How do you make Champagne?

How do you make Champagne? Well firstly, you need to be in France – Champagne to be precise – which is situated about 100 miles east of Paris.

Sparkling wine can only be called Champagne if it comes from the actual region of Champagne. Below we highlight the other rules and methods which will help you answer: how do you make Champagne!

Moët & Chandon anyone? Photo taken in Epernay, Champagne.

Grapes are hand picked at the end of the summer, the exact time depends on how ripe the grapes are. The three main grapes for Champagne are Chardonnay, Pinot Noir and Pinot Meunier. These three varieties account for about 99% of the region’s plantings. There are however seven permitted varieties that can be grown in Champagne – the other four are Pinot Gris, Pinot Blanc, Petit Meslier and Arbane. After picking the grapes, they are pressed carefully releasing clear juice.

The First Fermentation
The juice is put into a tank and the first fermentation takes place. Primary fermentation is the initial fermentation, in which yeast convert sugars in grape juice to alcohol (wine) and carbon dioxide. Yeasts convert sugar to alcohol and carbon dioxide during the fermentation stage of wine production. The result is an acidic still wine that has been fermented dry completely. Fermentation usually happens in stainless steel tanks, or barrels.

The Assemblage
This is the art of blending. Still white wines combined with some reserve wines to create the base wine for Champagne; Pinot Noir, Pinot Blanc and Chardonnay are combined together. The assemblage starts in the early spring, about five months after the harvest.

Riddling at the cellar at Leclerc Briant Champagne House

The Second Fermentation
Liquer de Tirage (a mixture of yeast, yeast nutrients and sugar) is added to the wine. The wine is put in the classic Champagne bottle and sealed with a bottle cap (like a beer cap). The wine bottles are placed in a cool cellar to ferment slowly and to produce alcohol and carbon dioxide. The carbon dioxide cannot escape from the bottle, otherwise you’ll lose the sparkle!

As the fermentation proceeds yeast cells die which we’ll get to next. After several months, the fermentation process is complete. However, the Champagne continues to age in the cool cellar for several more years resulting in a toasty, yeasty character. During this aging period, the yeast imparts complex flavours often with bread and brioche characteristics. The best and most expensive Champagne is often aged for several years.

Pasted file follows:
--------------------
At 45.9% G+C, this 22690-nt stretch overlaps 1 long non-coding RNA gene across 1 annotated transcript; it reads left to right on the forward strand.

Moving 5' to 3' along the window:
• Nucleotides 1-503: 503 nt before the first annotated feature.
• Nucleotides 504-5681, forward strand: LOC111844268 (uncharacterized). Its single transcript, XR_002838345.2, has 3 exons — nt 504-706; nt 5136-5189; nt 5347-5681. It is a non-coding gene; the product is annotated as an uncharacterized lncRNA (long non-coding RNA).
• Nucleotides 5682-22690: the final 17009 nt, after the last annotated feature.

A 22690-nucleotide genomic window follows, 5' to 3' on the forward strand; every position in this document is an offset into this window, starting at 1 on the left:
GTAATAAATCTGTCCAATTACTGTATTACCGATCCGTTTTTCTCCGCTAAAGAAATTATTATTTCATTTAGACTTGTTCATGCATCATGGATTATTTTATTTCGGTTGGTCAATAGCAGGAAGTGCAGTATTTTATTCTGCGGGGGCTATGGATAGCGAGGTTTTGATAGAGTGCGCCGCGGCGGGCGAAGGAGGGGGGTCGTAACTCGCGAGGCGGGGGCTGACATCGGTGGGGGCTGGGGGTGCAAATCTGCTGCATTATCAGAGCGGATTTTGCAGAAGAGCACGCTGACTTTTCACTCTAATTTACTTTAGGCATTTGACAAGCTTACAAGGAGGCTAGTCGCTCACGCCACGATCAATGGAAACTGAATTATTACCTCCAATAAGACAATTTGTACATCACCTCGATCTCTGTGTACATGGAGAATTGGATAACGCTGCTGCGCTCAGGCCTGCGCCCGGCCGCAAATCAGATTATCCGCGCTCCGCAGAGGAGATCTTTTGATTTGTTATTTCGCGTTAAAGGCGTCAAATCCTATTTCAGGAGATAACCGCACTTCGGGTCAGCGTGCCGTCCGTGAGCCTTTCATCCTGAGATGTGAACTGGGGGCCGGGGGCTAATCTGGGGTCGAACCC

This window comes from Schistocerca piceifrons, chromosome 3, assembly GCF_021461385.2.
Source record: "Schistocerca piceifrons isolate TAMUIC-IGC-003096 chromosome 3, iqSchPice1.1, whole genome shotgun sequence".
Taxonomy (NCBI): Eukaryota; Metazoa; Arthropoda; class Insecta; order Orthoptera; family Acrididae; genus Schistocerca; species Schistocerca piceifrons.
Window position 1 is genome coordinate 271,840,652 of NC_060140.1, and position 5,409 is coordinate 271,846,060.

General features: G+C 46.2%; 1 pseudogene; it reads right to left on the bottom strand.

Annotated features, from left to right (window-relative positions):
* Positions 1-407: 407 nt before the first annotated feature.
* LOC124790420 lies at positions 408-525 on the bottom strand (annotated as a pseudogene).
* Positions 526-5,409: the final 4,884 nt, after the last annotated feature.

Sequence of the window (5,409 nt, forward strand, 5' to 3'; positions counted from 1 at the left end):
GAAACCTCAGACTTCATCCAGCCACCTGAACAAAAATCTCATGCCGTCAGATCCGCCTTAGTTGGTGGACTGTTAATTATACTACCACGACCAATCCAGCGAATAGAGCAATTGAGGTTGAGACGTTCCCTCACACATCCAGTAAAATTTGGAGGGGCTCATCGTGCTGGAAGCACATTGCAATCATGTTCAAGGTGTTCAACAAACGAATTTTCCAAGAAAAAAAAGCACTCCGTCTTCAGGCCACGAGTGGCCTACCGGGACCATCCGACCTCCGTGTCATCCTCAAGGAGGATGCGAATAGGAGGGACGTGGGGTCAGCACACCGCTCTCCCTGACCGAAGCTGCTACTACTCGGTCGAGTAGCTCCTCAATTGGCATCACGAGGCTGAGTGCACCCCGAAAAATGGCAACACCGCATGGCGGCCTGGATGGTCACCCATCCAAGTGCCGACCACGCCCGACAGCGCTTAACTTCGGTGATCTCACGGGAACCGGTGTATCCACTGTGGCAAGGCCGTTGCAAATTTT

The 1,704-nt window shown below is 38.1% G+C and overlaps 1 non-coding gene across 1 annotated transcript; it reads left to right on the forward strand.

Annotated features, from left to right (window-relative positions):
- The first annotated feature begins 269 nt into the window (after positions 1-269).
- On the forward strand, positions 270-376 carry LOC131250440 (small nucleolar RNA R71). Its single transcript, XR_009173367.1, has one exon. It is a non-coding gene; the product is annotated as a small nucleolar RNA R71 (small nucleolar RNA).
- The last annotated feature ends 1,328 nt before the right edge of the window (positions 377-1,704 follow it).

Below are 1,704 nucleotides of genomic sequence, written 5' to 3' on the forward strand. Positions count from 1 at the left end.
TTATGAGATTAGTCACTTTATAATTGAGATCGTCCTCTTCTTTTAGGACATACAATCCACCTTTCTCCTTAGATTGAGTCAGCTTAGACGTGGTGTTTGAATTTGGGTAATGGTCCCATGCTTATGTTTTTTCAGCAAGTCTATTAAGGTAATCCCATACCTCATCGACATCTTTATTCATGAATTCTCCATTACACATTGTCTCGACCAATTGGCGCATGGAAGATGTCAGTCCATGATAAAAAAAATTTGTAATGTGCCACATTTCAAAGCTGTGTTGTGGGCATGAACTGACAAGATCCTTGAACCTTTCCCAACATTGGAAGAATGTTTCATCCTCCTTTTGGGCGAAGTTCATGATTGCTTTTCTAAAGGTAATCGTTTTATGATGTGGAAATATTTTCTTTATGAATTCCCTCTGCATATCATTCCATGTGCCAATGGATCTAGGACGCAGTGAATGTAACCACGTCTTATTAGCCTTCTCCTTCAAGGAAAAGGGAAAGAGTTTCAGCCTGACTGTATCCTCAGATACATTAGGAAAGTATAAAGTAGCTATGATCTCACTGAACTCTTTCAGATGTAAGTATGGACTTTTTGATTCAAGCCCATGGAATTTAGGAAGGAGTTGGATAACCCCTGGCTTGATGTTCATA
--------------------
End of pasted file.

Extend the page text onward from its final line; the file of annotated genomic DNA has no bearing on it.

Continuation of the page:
The sediment from the dead yeast cells are removed through a process called riddling. The Champagne bottle is placed upside down in a holder at a slight angle. Each day, the riddler gives the bottle a small turn whilst keeping it upside down. This procedure forces the dead yeast cells to float into the bottleneck where they are subsequently removed. The bottles are placed in racks with the bottlenecks facing downwards. Supposedly, Madame Veuve Clicquot is the inventor of the bottle rack in which the bottles are put downwards.

The disgorgement is the final step in the production of Champagne. The Champagne bottle is kept upside down (with the dead yeast cells in it) while the neck is frozen in an ice-salt bath. This procedure results in the formation of a plug of frozen wine containing the dead yeast cells. The bottle cap is removed and the pressure of the carbon dioxide gas in the bottle forces out the plug of frozen wine (“disgorging”) leaving behind clear Champagne. By doing so, a little bit of wine gets spilled out of the bottle, which is why we add the ‘dosage’!

The Dosage
A mixture of white wine, brandy and sugar (Liqueur de tirage) is added to adjust the sweetness level of the wine and to top up the bottle. This is often a house secret and the procedure decides whether the Champagne will be Brut Nature, Extra Brut, Brut, Extra Dry, Dry, Semi Dry or Doux (depending on the level of sugar). Most Champagne’s are ‘Brut’ so less than 12 grams of sugar.

The Corking
The bottle is corked and the cork is wired down to secure the high internal pressure of the carbon dioxide in the Champagne.

Hopefully that answers your question, “How do you make Champagne?”

Want to visit Champagne, check out this article on Epernay, or read more on the buy some here.